Women singing out

IssueApril - May 2016
Comment by Penny Stone

It was a South African musician, whose name I can’t remember, years ago, said that ‘a group of people cannot all speak at once, but they can sing together’. And I’ve always kept a strong hold of this. It is important to remember.

When we have activist meetings, I always try to encourage folks to sing at the beginning and end of them so we can start from this place of everyone’s voice being heard, encouraging those who don’t want to sing to drum along on their knees or on the table so that their ‘voice’ is still part of the collective sound. It flattens the hierarchy. Just for a few seconds. But even those few seconds can make a difference to how included everyone feels, so more relaxed and able to put the issues first rather than getting bogged down in the interpersonal problems that so often slow down our work for radical change.

Sing together. Listen together. Be part of a bigger purpose together.

8 March. International Women’s Day. I see my sisters celebrate this day with vigour every year, and always a few weary voices reminding us that one day out of 365 isn’t a great percentage. And every year I am part of some kind of women-singing-together event, and I hear of my friends and colleagues singing and encouraging women to sing together.

We nearly always get big numbers on IWD. Women care. Women want to celebrate together. We want to be together and to make a big noise together. We want to reassert our right to space in this still unequal world. And we want our voice to be part of a bigger sound. We want to hear each other’s voices in the throng.

This year, a group of people gathered at the Scottish parliament to celebrate 40 years of Scottish Women’s Aid. And to celebrate this we sang. A 60-strong choir of women’s voices sang women’s stories.

We sang Mary Brooksbank’s ‘Jute Mill Song’ telling the collective experience of Dundee mill workers. She tells us ‘the warld’s ill divided, them that work the hardest are aye the least provided’.

On the outside of the Scottish parliament building, there are carved excerpts from Scottish poets and songs. Only one of these 26 inscriptions is written by a woman and Mary Brooksbank is that woman.

We sang Karine Polwart’s optimistic ‘I’m Gonna Do It All’ in honour of the next generation of girls and women, and the work still to be done. And we sang a women’s liberation version of ‘Bella Ciao’, in honour of the women who have worked to get us this far towards equality and safety. And we sang with strength.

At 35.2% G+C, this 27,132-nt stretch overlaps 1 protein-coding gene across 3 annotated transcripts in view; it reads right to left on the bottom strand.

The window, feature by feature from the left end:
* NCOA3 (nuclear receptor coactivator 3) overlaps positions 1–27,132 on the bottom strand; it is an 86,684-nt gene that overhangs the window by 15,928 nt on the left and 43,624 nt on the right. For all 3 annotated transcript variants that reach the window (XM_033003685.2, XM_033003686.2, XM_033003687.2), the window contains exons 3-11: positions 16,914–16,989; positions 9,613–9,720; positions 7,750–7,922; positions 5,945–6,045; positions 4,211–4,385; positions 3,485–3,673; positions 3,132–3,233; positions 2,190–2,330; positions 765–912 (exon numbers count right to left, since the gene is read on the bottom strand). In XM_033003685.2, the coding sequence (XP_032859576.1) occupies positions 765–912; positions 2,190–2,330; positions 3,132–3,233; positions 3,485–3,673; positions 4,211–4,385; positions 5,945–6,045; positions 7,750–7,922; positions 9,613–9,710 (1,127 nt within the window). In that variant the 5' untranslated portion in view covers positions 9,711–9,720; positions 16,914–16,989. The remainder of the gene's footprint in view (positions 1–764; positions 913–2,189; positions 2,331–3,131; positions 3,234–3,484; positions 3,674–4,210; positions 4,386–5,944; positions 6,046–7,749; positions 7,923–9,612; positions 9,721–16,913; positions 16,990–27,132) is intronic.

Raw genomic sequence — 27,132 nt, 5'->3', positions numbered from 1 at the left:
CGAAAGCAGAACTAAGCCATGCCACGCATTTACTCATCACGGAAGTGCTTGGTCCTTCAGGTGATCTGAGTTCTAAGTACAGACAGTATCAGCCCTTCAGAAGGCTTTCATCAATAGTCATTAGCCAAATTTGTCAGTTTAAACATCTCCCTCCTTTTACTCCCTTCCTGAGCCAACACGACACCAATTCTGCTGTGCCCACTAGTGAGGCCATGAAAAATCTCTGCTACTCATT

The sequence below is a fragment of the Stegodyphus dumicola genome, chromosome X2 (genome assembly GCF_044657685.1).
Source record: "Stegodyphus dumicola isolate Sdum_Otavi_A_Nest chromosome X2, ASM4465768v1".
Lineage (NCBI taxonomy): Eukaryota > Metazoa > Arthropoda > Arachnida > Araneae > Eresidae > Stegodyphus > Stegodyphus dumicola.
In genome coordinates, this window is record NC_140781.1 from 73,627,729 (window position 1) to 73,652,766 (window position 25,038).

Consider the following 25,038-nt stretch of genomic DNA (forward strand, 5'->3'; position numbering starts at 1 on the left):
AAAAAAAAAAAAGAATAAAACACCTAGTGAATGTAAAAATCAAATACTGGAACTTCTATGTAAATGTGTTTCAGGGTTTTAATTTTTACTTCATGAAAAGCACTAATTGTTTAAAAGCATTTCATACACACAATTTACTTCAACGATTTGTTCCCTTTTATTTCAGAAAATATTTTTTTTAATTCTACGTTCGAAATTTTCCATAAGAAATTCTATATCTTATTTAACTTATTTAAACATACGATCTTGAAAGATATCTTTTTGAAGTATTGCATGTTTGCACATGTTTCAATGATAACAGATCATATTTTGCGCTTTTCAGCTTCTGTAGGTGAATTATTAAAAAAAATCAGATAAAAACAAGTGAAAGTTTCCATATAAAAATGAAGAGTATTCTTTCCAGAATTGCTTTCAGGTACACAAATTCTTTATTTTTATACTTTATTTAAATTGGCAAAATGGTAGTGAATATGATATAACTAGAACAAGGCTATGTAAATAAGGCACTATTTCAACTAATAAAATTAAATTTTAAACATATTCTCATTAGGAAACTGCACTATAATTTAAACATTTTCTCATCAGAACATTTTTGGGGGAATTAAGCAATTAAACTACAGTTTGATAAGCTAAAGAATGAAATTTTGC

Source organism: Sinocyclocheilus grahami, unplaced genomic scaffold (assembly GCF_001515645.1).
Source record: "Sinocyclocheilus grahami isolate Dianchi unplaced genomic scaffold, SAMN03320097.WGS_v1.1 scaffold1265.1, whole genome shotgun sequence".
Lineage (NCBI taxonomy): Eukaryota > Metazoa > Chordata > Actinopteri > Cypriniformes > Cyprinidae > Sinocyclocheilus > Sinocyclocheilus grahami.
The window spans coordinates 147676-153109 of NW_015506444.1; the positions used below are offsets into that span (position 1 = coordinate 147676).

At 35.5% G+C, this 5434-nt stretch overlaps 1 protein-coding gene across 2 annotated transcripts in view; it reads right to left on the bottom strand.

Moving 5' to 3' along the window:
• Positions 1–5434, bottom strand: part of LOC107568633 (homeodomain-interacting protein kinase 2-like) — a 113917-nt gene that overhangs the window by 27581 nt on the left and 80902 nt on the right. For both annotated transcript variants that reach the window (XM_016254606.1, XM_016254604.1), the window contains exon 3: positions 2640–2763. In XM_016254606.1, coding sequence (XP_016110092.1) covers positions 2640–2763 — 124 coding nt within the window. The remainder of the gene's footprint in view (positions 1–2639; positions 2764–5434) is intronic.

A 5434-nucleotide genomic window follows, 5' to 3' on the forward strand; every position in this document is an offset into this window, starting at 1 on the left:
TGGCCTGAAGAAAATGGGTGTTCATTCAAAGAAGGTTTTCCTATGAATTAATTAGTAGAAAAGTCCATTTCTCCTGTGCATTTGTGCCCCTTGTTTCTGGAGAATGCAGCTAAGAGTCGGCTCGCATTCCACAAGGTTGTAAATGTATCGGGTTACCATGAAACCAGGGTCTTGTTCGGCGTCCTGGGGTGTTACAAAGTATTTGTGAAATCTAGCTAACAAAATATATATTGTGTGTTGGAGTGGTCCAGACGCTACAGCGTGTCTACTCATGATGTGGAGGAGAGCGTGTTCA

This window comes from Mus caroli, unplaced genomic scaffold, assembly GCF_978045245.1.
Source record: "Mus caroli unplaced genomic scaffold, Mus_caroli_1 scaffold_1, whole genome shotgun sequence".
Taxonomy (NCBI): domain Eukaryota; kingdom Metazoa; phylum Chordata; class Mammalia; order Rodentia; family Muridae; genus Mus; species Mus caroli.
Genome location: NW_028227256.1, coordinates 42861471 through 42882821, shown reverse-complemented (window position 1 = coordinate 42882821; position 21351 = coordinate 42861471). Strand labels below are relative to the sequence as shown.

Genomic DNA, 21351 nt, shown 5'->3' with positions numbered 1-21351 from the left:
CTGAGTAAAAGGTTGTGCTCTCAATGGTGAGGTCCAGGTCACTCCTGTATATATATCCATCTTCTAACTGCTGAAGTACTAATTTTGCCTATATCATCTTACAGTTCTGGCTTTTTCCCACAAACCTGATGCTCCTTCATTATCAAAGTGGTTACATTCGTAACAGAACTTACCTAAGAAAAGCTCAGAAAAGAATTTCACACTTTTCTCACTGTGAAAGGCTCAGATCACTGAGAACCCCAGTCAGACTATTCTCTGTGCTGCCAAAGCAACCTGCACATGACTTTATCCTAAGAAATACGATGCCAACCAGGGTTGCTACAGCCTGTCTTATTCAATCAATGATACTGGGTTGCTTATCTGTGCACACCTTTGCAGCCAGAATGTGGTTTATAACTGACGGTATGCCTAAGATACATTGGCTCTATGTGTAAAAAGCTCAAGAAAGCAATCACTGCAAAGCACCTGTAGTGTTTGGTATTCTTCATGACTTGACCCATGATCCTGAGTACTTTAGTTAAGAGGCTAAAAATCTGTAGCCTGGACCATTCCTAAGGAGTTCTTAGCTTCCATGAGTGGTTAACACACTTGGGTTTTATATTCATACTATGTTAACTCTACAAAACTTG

One of the strongest feeling elements of this gathering was the diversity of women who came together to sing for this event.

Women from across the breadth of Violence against Women work and campaigning in Scotland; women who had been around in the early days of what became Scottish Women’s Aid; women who saw the need for safe spaces and set up the first women’s refuges and rape crisis centres.

We had healthcare workers, community workers, MSPs and parliamentary workers. And threaded throughout all these roles, known and unknown, are women who are suvivors of sexual and domestic violence. Survivors are everywhere. Still.

It is so often that we are singing outside the parliament buildings, outside the council offices, on the pickets outside higher education buildings and other places of power. But this time we were singing inside the Scottish parliament building. We even had the ear of the first minister who came to celebrate and sing with us.

Part of what this marks is how far the women’s movement has come; that the places of refuge set up by women’s collectives 40 years ago have become (comparatively) well-funded services providing advice, support, empowerment and escape for women who need it.

The campaigning wing has come so far that they have direct input into policy changes, helping to build a more just legal and structural framework to challenge men’s violence. And we can celebrate this distance travelled while acknowledging the work still to be done.

Our roots are deep and strong, and every day new voices and perspectives are joining this women’s movement for positive change. We cannot all speak at once, but we can sing together.

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